Instead he heard an unfamiliar rumble in the distance, from beyond the southern gate. It sounded like cars at first. Maybe a group of trucks, or something bigger. A loud clanking noise, like metal scraping against concrete, until it all came to a sudden halt. The solid metal barricades of the southern gate made it impossible to see beyond, but it was no doubt they had visitors.

Confused, Zachary turned back to the scrolling sign to see a new message scroll across the board.

DriveDriveDriveDriveDriveDrive

There was yelling outside. He couldn't really understand about what, and was straining hard to hear when a loud scraping bang began to ring against the gate. Four feet of reinforced steel began to buckle inward. Large, noticeable dents that slowly began to twist and push the gate inward with each violent pounding.

"Man, we've got to go! Come on, come on!" Zachary held his phone out to the scrolling screen again only to find it blank, lifeless.

All across the southern wall of Fort Derringer things began to move. Automated weapons Zachary had never even given a second thought sprung to life, twisting and uncoiling like serpents. There was another bang at the gate, men shouting, then the overwhelming hum of weapons fire filled the air with a single, mighty roar.

As the fort's defenses sprung to life above, something behind the southern gate redoubled its efforts to break into their makeshift sanctum. The banging intensified not just in tempo, but also with force. Huge panels of the gate had already begun to twist away. Something large was working hard to widen the growing breach, warping and manipulating the metal from the other side. For a moment Zachary could have sworn he saw someone dressed as a firefighter try to crawl through the hole.

Something beyond the southern gate violently exploded, spouting a gout of flame through the breach that caused Zachary to stumble back in fear. Screams of agony burst from the hole, clear as day. Within a cloud of smoke and flame the invaders began to move. Another slam and the hole grew wider. Another, and the hydraulics holding the metal in place began to buckle.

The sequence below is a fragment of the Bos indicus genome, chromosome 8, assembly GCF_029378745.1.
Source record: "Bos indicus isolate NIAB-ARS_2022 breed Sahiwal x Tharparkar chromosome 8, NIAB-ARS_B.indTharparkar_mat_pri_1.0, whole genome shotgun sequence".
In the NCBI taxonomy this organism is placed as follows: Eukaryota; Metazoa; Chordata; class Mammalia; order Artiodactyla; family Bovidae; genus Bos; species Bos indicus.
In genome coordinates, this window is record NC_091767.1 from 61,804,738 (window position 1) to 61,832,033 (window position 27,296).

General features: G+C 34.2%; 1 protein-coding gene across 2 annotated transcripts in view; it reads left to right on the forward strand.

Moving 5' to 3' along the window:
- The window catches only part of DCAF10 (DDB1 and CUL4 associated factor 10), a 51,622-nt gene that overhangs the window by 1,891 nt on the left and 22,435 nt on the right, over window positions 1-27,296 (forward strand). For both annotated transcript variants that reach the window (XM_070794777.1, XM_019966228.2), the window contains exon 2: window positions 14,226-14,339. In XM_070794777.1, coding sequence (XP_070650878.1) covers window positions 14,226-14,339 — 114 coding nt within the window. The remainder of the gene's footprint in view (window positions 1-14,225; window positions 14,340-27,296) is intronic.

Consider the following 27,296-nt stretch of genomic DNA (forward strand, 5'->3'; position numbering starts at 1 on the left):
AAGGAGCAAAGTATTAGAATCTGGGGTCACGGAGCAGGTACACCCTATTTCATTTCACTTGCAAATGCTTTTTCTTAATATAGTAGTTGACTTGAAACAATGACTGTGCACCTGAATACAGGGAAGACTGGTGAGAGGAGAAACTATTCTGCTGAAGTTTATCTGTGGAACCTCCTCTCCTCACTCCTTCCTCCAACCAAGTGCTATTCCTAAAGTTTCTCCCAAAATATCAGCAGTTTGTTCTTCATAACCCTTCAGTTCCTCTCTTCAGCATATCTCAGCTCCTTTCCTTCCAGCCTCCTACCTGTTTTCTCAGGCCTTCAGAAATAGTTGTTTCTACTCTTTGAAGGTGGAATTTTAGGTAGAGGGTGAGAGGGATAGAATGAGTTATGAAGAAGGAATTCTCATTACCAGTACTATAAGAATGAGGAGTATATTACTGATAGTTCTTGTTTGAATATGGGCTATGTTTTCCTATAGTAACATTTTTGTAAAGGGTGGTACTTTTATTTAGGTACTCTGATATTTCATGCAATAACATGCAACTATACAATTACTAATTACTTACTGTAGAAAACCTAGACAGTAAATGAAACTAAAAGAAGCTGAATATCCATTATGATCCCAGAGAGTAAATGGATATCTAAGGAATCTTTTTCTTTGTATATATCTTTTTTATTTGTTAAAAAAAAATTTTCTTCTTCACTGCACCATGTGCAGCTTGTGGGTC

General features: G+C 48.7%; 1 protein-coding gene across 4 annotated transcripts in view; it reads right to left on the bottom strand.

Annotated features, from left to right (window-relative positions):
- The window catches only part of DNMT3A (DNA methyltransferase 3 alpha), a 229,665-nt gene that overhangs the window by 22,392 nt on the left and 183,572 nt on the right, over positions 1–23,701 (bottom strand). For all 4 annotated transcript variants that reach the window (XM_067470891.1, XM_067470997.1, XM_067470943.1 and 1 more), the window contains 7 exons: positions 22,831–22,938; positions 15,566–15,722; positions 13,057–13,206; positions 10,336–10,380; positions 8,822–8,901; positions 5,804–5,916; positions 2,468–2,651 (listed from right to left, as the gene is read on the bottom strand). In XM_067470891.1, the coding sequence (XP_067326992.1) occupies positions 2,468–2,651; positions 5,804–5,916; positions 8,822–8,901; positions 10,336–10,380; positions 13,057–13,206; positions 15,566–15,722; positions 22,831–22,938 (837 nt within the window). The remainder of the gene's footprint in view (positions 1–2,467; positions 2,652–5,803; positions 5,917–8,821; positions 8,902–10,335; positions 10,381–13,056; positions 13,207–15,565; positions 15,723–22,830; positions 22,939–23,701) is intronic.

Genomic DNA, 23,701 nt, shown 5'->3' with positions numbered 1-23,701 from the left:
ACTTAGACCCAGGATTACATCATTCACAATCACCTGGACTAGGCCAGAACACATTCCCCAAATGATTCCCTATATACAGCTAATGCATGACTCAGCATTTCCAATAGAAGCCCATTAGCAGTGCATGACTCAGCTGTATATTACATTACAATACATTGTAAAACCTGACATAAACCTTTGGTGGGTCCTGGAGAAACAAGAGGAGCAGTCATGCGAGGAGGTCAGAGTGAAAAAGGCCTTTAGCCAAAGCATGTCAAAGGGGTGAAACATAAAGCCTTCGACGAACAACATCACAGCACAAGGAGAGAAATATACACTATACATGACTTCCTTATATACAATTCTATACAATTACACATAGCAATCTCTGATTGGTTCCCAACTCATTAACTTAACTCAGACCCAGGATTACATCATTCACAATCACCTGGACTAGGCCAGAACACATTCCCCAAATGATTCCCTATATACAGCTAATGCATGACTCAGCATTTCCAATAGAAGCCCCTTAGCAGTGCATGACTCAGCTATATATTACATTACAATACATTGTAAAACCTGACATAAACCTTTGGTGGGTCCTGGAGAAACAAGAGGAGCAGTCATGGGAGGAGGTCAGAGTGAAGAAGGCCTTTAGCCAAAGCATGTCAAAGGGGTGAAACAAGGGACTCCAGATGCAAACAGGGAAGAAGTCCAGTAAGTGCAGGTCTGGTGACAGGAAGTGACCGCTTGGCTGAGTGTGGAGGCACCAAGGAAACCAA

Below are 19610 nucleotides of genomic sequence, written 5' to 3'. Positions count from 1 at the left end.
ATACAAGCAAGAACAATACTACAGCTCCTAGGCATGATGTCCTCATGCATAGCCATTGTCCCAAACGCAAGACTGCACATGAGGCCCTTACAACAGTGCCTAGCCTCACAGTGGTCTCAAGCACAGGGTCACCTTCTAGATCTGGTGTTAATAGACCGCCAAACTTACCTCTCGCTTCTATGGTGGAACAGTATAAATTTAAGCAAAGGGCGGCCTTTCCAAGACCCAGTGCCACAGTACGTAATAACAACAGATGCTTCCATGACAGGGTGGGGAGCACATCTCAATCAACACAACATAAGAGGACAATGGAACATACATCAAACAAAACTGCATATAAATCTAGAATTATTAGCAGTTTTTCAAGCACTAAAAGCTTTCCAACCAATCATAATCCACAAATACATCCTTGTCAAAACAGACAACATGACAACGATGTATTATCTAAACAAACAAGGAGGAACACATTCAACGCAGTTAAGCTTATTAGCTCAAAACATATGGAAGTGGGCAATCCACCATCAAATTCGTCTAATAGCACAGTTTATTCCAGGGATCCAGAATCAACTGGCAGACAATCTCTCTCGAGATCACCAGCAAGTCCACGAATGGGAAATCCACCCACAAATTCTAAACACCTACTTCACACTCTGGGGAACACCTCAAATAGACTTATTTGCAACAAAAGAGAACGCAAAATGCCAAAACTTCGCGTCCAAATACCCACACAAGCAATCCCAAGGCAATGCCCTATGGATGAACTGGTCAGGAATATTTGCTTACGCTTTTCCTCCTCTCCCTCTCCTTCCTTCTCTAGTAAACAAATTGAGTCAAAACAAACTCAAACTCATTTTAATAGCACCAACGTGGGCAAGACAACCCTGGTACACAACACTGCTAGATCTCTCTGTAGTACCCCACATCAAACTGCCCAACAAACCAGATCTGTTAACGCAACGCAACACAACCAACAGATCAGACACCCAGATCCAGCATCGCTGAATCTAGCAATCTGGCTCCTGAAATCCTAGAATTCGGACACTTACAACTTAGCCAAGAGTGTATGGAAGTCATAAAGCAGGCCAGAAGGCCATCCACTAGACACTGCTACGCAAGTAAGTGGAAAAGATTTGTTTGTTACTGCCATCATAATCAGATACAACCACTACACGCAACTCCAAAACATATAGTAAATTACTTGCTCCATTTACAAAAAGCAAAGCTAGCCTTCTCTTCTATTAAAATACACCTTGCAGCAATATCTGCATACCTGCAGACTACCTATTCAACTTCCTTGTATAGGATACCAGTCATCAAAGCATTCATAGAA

Covering his ears to block out the turret's deafening assault, Zachary sprinted for the driver's side of the jeep. Bee was buying him precious time to escape whatever was beyond the wall. He couldn't waste it.

It was impossible to hear the car start over the roar of weapons fire. Zachary prayed this would be to his advantage as he slammed down on the accelerator, making his way for the northern gate. As if expecting his escape the gate immediately began to open, thick steel reinforced doors slowly swinging outward. A sigh of relief escaped his lips the moment he passed through, speeding into open road.

Tearing through Fort Derringer's unmanned checkpoint he risked slowing down for a moment to look behind him. The gate doors were already starting to close. A tremendous boom sounded off in the distance. Black smoke, then suddenly the sound of automated whirr of weapons fire became more pronounced as the northern wall's weapons sprung to life.

"Come on Bee...come on..." Zachary slowed the jeep more, swerving around abandoned cars while keeping a close eye on his rear view mirror. "We can go. Just go!"

A flash of light and the high-pitched whistle were the only warnings given before a series of explosions rocked the top of the northern wall. Chunks of concrete and metal were flung far in every direction. A second round of explosions rocked weapon emplacements, creating thick black pillars of smoke.

Crawling from the blend of dust and debris was an arachnid shape, heavily armored in metal plating. Clamps at the base of each leg acted as stabilizers to keep the machine balanced; gripping hard into Fort Derringer's walls as it scaled down the northern gate. Flat-backed like a tarantula, the armaments laid across the walking tank seemed to bristle at a distance. Weapons designed to cut through flesh or pulp apart metal with relentless precision.

It turned, body swaying to track Zachary's jeep as it rolled down the highway.